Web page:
First, each of the input modes available is represented by one or more lists of tokens. An input mode may correspond to more than one list of tokens; as an example, on a system set up for a Greek user, both "greek upperCase" and "user upperCase" would correspond to the same input mode. No two lists will be the same.

Second, the inputmode attribute is scanned from front to back. For each token t in the inputmode attribute, if in the remaining list of tokens representing available input modes there is any list of tokens that contains t, then all lists of tokens representing available input modes that do not contain t are removed. If there is no remaining list of tokens that contains t, then t is ignored.

Third, if one or more lists of tokens are left, and they all correspond to the same input mode, then this input mode is chosen. If no list is left (meaning that there was none at the start) or if the remaining lists correspond to more than one input mode, then no input mode is chosen.

Example: Assume the list of lists of tokens representing the available input modes is: {"cyrillic upperCase", "cyrillic lowerCase", "cyrillic", "latin", "user upperCase", "user lowerCase"}, then the following inputmode values select the following input modes: "cyrillic title" selects "cyrillic", "cyrillic lowerCase" selects "cyrillic lowerCase", "lowerCase cyrillic" selects "cyrillic lowerCase", "latin upperCase" selects "latin", but "upperCase latin" does select "cyrillic upperCase" or "user upperCase" if they correspond to the same input mode, and does not select any input mode if "cyrillic upperCase" and "user upperCase" do not correspond to the same input mode.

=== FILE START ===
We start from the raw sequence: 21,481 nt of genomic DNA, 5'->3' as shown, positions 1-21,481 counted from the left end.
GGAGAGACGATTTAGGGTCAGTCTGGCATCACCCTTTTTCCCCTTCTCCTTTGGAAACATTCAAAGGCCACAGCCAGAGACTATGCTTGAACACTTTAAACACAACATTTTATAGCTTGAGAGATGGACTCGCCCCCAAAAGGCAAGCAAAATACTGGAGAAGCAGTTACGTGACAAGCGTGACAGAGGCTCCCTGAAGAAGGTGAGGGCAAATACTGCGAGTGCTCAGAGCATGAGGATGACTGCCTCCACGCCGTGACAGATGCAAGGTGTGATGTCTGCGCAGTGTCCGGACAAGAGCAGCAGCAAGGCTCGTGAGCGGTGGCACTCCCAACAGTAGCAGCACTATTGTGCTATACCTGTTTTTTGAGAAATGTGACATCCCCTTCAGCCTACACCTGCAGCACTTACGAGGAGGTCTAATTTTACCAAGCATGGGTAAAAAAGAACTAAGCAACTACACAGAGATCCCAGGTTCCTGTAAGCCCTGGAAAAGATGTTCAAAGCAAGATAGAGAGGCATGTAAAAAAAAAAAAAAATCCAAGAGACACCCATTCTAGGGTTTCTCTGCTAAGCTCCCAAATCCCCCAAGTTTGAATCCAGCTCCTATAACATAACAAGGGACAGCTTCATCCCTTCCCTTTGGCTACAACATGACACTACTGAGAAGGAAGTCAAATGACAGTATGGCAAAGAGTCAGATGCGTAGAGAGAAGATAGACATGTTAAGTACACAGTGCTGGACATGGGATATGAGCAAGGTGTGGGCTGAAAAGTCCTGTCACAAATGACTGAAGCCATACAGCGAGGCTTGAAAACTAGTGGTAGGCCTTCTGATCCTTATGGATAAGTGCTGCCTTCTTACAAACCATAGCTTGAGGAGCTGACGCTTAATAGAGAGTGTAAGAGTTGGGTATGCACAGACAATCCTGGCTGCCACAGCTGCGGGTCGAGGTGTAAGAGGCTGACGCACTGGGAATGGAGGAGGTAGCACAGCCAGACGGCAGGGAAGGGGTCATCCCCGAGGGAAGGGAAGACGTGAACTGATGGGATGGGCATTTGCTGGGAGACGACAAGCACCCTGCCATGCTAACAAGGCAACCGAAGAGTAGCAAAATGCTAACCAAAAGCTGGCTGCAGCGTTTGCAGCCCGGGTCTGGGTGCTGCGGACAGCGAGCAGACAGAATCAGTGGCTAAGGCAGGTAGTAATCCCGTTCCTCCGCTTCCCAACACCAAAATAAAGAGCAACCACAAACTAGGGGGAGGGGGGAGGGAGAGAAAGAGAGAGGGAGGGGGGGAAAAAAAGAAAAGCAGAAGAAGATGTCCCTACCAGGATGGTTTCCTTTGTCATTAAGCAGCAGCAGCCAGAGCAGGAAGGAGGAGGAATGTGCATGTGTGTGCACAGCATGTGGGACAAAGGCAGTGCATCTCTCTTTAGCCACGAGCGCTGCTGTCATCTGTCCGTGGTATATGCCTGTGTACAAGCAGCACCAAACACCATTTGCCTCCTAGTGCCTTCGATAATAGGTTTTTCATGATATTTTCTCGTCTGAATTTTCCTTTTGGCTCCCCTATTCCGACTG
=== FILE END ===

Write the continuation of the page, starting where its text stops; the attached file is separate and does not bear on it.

E.3 List of Tokens

Tokens defined in this specification are separated into two categories: Script tokens and modifiers. In inputmode attributes, script tokens should always be listed before modifiers.

E.3.1 Script Tokens

Script tokens provide a general indication the set of characters that is covered by an input mode. In most cases, script tokens correspond directly to [Unicode Scripts]. Some tokens correspond to the block names in Java class java.lang.Character.UnicodeBlock ([Java Unicode Blocks]) or Unicode Block names. However, this neither means that an input mode has to allow input for all the characters in the script or block, nor that an input mode is limited to only characters from that specific script. As an example, a "latin" keyboard doesn't cover all the characters in the Latin script, and includes punctuation which is not assigned to the Latin script. The version of the Unicode Standards that these script names are taken from is 3.2.